Visited a fair bit of the former Selby coalfield today with Stock TM. Here is a bit of history:

In 1972 boreholes drilled by the NCB confirmed the presence of a reservoir of coal the size of the Isle of Wight. In 1974 the Labour Government and the National Coal Board (NCB), initiated a decade long ambitious expansion of coal production. The 'Plan for Coal' was based on maximising income from indigenous coal reserves at a time when oil prices had risen due to the 1973 oil crisis. Selby Coalfield was a major element of the plan and five pits were created, Wistow, North Selby, Ricall, Stillingfleet, and Whitemoor, linked by an underground network of railways and conveyors to transport coal to the one surface exit at Gascoigne Wood and thence by train to nearby power stations.

Shafts for the pits began to be sunk in the late 1970s, and in 1983 Wistow Mine began production, by 1993/4 the complex had peak output of 12 million tonnes p.a. Geological problems caused some coal seams to be ignored, and Whitemoor Mine merged with Riccall Mine in 1996, North Selby Mine merged with Stillingfleet Mine in 1997. By 2000 production was 4.4 million tonnes p.a. Between 1995 and 1999 the operation turned from being successfully profitable to loss making, the first loss was recorded in 1999; relatively fixed costs associated with the single exit point at Gascoigne Wood meant that the mine became less profitable as production was reduced at the five pits. By 2000 the loss was (£30 million pa), and received no subsidy; in 2002 the closure of the Selby coalfield in 2003/4 was announced by UK Coal the then owners. Mining ended in 2004 at Wistow (May), Stillingfleet (July), and Riccall (October). The total amount of coal mined was 121 million tonnes. The Gascoigne Wood Mine site is the largest, with 44 ha (0.44 km2) developable land, and best connected of the former mine sites, with rail connections.

When the planning application for the mining complex was originally granted in the 1970s, a condition was applied that the sites be returned to agricultural use when mining ceased. Since the mines’ closure in 2004, villagers have campaigned hard for this return to agricultural use. UK Coal has applied for a change of use at the site in 2005, but district planners turned down the application. Now Wistow lies derelict but in reasonably stripped condition and Gascoigne Wood stockyard (the large shed) is full to the brim of gypsum (a by product from the nearby Drax power station), and the main yard is used for the storage and recycling of tyres.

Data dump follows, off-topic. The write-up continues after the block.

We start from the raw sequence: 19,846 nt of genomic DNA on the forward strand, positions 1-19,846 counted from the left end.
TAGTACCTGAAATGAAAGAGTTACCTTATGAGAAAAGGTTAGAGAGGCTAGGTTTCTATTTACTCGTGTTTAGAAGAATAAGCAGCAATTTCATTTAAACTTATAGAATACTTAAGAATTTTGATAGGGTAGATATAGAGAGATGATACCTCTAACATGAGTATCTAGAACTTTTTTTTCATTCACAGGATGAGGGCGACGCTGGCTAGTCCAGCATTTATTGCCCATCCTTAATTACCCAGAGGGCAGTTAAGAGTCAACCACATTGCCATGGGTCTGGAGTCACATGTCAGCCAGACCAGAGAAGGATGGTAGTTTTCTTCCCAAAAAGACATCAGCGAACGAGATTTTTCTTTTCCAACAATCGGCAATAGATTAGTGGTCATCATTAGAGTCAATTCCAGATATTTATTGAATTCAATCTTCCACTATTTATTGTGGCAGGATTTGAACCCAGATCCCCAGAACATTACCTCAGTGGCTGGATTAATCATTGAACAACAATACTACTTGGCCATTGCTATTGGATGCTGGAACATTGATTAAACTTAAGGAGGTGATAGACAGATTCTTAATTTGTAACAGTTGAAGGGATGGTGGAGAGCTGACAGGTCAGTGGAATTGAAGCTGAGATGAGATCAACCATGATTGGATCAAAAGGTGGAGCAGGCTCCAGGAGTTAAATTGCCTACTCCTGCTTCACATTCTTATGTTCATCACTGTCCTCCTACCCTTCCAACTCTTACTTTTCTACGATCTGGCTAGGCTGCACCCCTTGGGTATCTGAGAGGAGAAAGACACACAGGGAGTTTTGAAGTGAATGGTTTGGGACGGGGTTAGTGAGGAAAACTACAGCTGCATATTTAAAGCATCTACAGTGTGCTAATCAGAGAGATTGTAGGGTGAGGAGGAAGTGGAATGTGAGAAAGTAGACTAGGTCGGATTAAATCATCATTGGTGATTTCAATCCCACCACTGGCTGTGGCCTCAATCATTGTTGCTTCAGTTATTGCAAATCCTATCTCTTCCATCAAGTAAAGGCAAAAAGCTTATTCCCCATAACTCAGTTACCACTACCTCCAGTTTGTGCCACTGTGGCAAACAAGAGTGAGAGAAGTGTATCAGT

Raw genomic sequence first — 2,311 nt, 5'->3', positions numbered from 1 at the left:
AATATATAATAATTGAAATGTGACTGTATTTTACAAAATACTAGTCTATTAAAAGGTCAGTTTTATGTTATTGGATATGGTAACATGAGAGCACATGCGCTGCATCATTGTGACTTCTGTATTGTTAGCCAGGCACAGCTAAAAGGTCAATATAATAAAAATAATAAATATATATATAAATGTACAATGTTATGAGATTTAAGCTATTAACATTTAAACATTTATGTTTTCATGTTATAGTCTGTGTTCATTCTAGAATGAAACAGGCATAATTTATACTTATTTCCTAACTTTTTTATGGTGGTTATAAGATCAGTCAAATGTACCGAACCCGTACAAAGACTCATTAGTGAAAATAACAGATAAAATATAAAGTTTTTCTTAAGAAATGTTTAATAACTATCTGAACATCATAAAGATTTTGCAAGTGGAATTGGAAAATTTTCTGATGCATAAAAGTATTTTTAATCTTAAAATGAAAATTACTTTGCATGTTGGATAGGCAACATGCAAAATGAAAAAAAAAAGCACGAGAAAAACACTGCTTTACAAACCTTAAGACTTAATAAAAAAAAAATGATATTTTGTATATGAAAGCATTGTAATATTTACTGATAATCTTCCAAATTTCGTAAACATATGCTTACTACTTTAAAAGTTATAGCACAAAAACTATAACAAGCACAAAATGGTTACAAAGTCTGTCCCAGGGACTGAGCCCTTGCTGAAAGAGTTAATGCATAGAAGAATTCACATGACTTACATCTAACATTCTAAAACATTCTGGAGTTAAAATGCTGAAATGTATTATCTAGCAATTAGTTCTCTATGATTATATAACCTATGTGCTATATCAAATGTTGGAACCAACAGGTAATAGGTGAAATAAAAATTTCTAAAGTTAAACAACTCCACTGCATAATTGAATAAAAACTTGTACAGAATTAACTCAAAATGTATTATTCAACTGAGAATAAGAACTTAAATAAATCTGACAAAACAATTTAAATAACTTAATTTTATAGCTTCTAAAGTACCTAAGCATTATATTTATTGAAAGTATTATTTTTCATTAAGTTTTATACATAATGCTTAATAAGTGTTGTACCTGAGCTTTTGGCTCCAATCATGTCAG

So, on with the photos:

The Selby Mines Complex:


Gascoigne Wood as it looked when yer dad was younger:


Note large shed, right hand side.

The mutha of all sheds as it is today:


View from half way up:


Rail connection:


Conveyors:


Walls giving way!


A large pile of gypsum:


Conveyor belts never to work again:


Another shot of the huge shed:


And a large ole in the ground:


Cheerio Gascoigne Wood, onto Wistow and a light showering:

Rail tracks everywhere:


The only chair:


Funky roof:


Door of stickers....wtf thats a lot of bananas


Reflecting on the pit:


Underground Craftsmen! Not your common or garden miner here you know


I'm sure this is the angle I took it and the chimney is not really leaning!!


Both sites now very stripped given that they closed back around 2004 which is a shame indeed, but a great mooch none the less. Oh, and if you do go down to the woods today (Gascoigne), be sure to avoid the razor wire, dang that stuff is nasty!!

Laters